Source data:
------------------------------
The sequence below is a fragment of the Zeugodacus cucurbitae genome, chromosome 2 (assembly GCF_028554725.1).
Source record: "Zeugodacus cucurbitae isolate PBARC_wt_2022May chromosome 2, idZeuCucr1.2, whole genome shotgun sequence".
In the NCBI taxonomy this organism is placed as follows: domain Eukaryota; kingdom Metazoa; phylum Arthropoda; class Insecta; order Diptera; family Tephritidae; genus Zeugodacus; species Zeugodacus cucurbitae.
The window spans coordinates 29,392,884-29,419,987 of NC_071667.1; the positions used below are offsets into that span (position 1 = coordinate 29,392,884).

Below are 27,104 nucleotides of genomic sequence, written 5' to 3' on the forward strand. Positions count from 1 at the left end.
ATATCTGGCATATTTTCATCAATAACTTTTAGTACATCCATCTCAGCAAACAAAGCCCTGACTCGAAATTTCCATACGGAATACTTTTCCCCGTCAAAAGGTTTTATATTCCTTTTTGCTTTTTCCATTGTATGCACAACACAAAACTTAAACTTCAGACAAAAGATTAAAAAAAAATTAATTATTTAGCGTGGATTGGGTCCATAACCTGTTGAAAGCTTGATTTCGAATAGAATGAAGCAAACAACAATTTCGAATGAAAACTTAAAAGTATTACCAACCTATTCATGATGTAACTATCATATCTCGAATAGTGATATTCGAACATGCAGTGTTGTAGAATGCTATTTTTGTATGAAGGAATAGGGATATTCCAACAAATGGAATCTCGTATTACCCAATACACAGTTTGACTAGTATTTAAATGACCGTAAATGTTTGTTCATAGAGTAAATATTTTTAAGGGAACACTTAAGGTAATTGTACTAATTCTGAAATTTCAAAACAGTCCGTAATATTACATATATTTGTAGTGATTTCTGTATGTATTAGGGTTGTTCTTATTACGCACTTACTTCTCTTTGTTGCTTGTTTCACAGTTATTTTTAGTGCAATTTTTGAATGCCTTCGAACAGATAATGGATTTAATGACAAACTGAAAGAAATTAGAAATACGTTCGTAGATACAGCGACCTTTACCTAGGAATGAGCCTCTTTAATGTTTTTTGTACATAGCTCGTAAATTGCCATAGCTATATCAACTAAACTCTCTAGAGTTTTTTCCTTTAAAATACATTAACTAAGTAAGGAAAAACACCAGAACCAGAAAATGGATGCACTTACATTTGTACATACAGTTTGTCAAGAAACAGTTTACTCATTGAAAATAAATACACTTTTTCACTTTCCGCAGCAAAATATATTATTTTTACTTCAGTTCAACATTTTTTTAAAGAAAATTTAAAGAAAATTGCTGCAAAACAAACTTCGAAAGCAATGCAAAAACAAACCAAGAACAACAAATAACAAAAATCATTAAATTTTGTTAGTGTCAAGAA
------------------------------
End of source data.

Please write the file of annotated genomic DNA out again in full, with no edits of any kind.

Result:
The sequence below is a fragment of the Zeugodacus cucurbitae genome, chromosome 2 (assembly GCF_028554725.1).
Source record: "Zeugodacus cucurbitae isolate PBARC_wt_2022May chromosome 2, idZeuCucr1.2, whole genome shotgun sequence".
In the NCBI taxonomy this organism is placed as follows: domain Eukaryota; kingdom Metazoa; phylum Arthropoda; class Insecta; order Diptera; family Tephritidae; genus Zeugodacus; species Zeugodacus cucurbitae.
The window spans coordinates 29,392,884-29,419,987 of NC_071667.1; the positions used below are offsets into that span (position 1 = coordinate 29,392,884).

Below are 27,104 nucleotides of genomic sequence, written 5' to 3' on the forward strand. Positions count from 1 at the left end.
ATATCTGGCATATTTTCATCAATAACTTTTAGTACATCCATCTCAGCAAACAAAGCCCTGACTCGAAATTTCCATACGGAATACTTTTCCCCGTCAAAAGGTTTTATATTCCTTTTTGCTTTTTCCATTGTATGCACAACACAAAACTTAAACTTCAGACAAAAGATTAAAAAAAAATTAATTATTTAGCGTGGATTGGGTCCATAACCTGTTGAAAGCTTGATTTCGAATAGAATGAAGCAAACAACAATTTCGAATGAAAACTTAAAAGTATTACCAACCTATTCATGATGTAACTATCATATCTCGAATAGTGATATTCGAACATGCAGTGTTGTAGAATGCTATTTTTGTATGAAGGAATAGGGATATTCCAACAAATGGAATCTCGTATTACCCAATACACAGTTTGACTAGTATTTAAATGACCGTAAATGTTTGTTCATAGAGTAAATATTTTTAAGGGAACACTTAAGGTAATTGTACTAATTCTGAAATTTCAAAACAGTCCGTAATATTACATATATTTGTAGTGATTTCTGTATGTATTAGGGTTGTTCTTATTACGCACTTACTTCTCTTTGTTGCTTGTTTCACAGTTATTTTTAGTGCAATTTTTGAATGCCTTCGAACAGATAATGGATTTAATGACAAACTGAAAGAAATTAGAAATACGTTCGTAGATACAGCGACCTTTACCTAGGAATGAGCCTCTTTAATGTTTTTTGTACATAGCTCGTAAATTGCCATAGCTATATCAACTAAACTCTCTAGAGTTTTTTCCTTTAAAATACATTAACTAAGTAAGGAAAAACACCAGAACCAGAAAATGGATGCACTTACATTTGTACATACAGTTTGTCAAGAAACAGTTTACTCATTGAAAATAAATACACTTTTTCACTTTCCGCAGCAAAATATATTATTTTTACTTCAGTTCAACATTTTTTTAAAGAAAATTTAAAGAAAATTGCTGCAAAACAAACTTCGAAAGCAATGCAAAAACAAACCAAGAACAACAAATAACAAAAATCATTAAATTTTGTTAGTGTCAAGAA